US President Biden to visit Saudi Arabia at the invitation of King Salman
“While we recalibrate relations, we’re not seeking to rupture relations [with Saudi Arabia],” a senior US official said, adding that Riyadh has been a strategic partner of Washington for eight decades.
Joe Biden will make his first trip as US president to Saudi Arabia from July 15-16 at the invitation of King Salman bin Abdulaziz, the Kingdom’s Royal Court announced on Tuesday.
The president is scheduled to meet with King Salman and Crown Prince Mohammed bin Salman.
Biden’s trip to the Middle East from July 13-16 will also include stops in Israel and the West Bank, the White House announced.
The president’s visit will reinforce Washington’s “iron-clad commitment to Israel’s security and prosperity and attend a Summit of the Gulf Cooperation Council,” according to White House Press Secretary Karine Jean-Pierre. The GCC summit will also include Egypt, Iraq, and Jordan.
While in the region, the US president will meet with more than a dozen regional leaders to advance US security, economic, and diplomatic interests.
His first stop will be in Israel before visiting the West Bank to meet with Palestinian President Mahmoud Abbas.
In Israel, Biden will discuss increasing the country’s integration into the greater region.
A senior administration official said Biden would meet Abbas in Bethlehem but did not elaborate further.
In the West Bank, he will double down on his “strong support” for a two-state solution with equal measures of security, freedom and opportunity for Palestinians, the White House statement from Jean-Pierre read.
Following his stops in Israel and the West Bank, the president will take a rare direct flight from Israel to Jeddah.
“The President appreciates King Salman’s leadership and his invitation. He looks forward to this important visit to Saudi Arabia, which has been a strategic partner of the United States for nearly eight decades,” Jean-Pierre said.
The US president will take the chance to meet with Saudi officials to discuss the war in Yemen while also looking at ways to expand “regional economic and security cooperation.”
Providing more details on this, the senior administration official, speaking to reporters on condition of anonymity, said that new initiatives in infrastructure and climate would be unveiled. “And I think we’re really looking forward and trying to build on some of the opportunities in ways that can benefit both the region, but most importantly, the United States and the American people.”
But deterring threats from Iran, human rights, and ensuring global energy and food security will also figure high in these meetings.
The US official said “unique” naval task forces would be unveiled in cooperation with the US Central Command (CENTCOM) and in the Red Sea.
As ties between the US and Saudi Arabia quickly soured following Biden’s election, the senior administration official praised Riyadh ahead of the American president’s trip.
Biden and his administration repeatedly said they wanted to “recalibrate” ties with Saudi Arabia and made several foreign policy moves targeting Riyadh. Following the Russian invasion of Ukraine and soaring energy prices being felt by Americans, Biden sought Riyadh’s help.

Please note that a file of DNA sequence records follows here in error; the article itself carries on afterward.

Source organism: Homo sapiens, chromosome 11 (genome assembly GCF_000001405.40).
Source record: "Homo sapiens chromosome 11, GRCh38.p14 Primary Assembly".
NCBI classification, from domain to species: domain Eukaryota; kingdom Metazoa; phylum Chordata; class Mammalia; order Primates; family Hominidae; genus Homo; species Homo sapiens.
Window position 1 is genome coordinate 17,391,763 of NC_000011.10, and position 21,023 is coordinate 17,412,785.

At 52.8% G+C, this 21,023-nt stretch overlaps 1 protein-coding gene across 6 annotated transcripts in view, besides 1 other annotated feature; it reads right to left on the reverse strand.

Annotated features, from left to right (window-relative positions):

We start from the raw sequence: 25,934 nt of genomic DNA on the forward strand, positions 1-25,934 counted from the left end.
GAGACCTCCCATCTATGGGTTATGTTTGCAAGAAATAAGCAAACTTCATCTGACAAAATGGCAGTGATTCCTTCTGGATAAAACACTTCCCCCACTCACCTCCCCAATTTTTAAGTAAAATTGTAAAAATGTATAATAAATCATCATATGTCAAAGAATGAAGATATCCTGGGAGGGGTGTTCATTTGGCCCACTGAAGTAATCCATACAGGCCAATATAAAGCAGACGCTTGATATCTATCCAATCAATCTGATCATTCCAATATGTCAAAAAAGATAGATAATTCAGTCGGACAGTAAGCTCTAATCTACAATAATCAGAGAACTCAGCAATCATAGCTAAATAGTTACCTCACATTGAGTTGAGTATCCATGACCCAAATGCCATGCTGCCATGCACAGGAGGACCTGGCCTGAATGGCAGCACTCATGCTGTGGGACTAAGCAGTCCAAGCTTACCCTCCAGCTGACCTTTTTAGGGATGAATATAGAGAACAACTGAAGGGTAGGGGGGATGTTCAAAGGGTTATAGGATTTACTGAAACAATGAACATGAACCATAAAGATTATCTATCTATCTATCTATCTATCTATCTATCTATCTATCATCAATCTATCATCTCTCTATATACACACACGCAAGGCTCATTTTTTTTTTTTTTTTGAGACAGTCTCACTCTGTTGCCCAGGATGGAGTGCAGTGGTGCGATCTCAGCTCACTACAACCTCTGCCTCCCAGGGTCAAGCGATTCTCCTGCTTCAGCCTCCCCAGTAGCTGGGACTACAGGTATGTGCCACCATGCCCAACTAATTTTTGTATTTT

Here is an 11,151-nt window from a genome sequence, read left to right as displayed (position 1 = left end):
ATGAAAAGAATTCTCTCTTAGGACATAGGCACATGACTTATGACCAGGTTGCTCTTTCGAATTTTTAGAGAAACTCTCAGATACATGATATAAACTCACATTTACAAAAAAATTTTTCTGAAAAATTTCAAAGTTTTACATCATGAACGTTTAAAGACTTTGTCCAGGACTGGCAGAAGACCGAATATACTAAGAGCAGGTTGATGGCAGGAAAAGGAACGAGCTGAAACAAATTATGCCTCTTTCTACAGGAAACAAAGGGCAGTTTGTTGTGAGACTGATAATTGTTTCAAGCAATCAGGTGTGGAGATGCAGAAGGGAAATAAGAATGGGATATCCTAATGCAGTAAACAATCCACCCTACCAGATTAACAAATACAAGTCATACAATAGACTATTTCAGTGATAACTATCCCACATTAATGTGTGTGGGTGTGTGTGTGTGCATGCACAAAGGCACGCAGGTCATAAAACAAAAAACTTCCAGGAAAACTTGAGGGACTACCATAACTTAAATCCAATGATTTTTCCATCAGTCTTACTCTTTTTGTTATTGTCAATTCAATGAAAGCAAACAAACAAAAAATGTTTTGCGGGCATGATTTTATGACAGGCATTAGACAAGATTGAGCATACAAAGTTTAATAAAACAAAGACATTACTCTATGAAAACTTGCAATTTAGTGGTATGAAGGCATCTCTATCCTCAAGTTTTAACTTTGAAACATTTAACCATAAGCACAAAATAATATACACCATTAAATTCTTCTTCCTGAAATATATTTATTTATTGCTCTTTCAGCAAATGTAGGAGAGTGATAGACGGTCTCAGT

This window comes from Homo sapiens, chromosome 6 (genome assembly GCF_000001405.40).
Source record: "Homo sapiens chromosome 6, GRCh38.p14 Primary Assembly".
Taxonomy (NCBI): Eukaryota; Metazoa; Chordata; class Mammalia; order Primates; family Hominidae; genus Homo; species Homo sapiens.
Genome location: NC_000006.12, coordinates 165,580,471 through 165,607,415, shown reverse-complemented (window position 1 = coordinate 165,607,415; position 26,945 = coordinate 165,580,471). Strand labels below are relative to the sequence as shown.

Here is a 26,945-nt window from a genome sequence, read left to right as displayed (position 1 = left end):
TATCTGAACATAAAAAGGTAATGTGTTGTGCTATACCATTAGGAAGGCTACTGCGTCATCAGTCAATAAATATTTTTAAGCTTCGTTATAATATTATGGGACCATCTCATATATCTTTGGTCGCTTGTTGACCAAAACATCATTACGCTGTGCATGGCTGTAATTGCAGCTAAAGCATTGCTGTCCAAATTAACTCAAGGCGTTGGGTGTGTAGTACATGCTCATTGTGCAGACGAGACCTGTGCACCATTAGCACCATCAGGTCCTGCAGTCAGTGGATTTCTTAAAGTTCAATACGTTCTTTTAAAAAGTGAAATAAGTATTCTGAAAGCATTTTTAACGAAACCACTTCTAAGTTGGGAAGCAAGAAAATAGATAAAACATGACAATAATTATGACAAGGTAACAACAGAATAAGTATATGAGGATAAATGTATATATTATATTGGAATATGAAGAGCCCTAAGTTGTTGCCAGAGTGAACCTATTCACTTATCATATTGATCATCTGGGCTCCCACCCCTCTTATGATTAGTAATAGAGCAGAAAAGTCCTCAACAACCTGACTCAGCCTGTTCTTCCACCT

Another priority of Biden’s was to end the war in Yemen, which Saudi Arabia has been heavily involved in helping do. A two-month truce between warring sides was recently extended for another two months.
“The truce in Yemen is a clear example of where our engagement with the Saudis delivered results,” the official said when a Washington Post reporter pressed about why the president will meet with Saudi leaders, including the Crown Prince.
The official said Biden expected to meet Saudi Crown Prince Mohammed bin Salman, their first meeting since Biden became president. “And I have to say, the Saudi Crown Prince played a critical role in securing the extension of the truce that was in place since April,” the official said.
The official also noted that 70,000 Americans working and living in Saudi Arabia are threatened by missiles and drones.
The Iran-backed Houthis have fired hundreds of bomb-laden drones and ballistic missiles at civilian targets inside Saudi Arabia and even targeted the UAE earlier this year.
Speaking to reporters, the official said energy security, “which of course is a pressing issue,” would be a topic of engagement during the summit in Saudi Arabia.
“We welcome the announcement from OPEC+, where Saudi Arabia is the leading producer and exporter, to raise its planned supply increases this summer by 50 percent,” the official said.
Two weeks ago, OPEC+ said the organization would increase oil output by 648,000 barrels per day in July and August, after heavy lobbying from Europe and the US.
Multiple attempts by US officials to get Saudi Arabia to up its oil production amid the Russian invasion, including trips to Saudi Arabia by the top White House official for the Middle East, Brett McGurk, and US energy advisor Amos Hochstein, came up empty-handed.
But a recent change of tone by the Biden administration and a noticeably more amicable tone appears to have altered the stances of Gulf countries.
“While we recalibrate relations, we’re not seeking to rupture relations [with Saudi Arabia]. Saudi Arabia has been a strategic partner of the United States for eight decades, and we carry a host of interests with Saudi Arabia from containing Iran to counterterrorism,” the official said.
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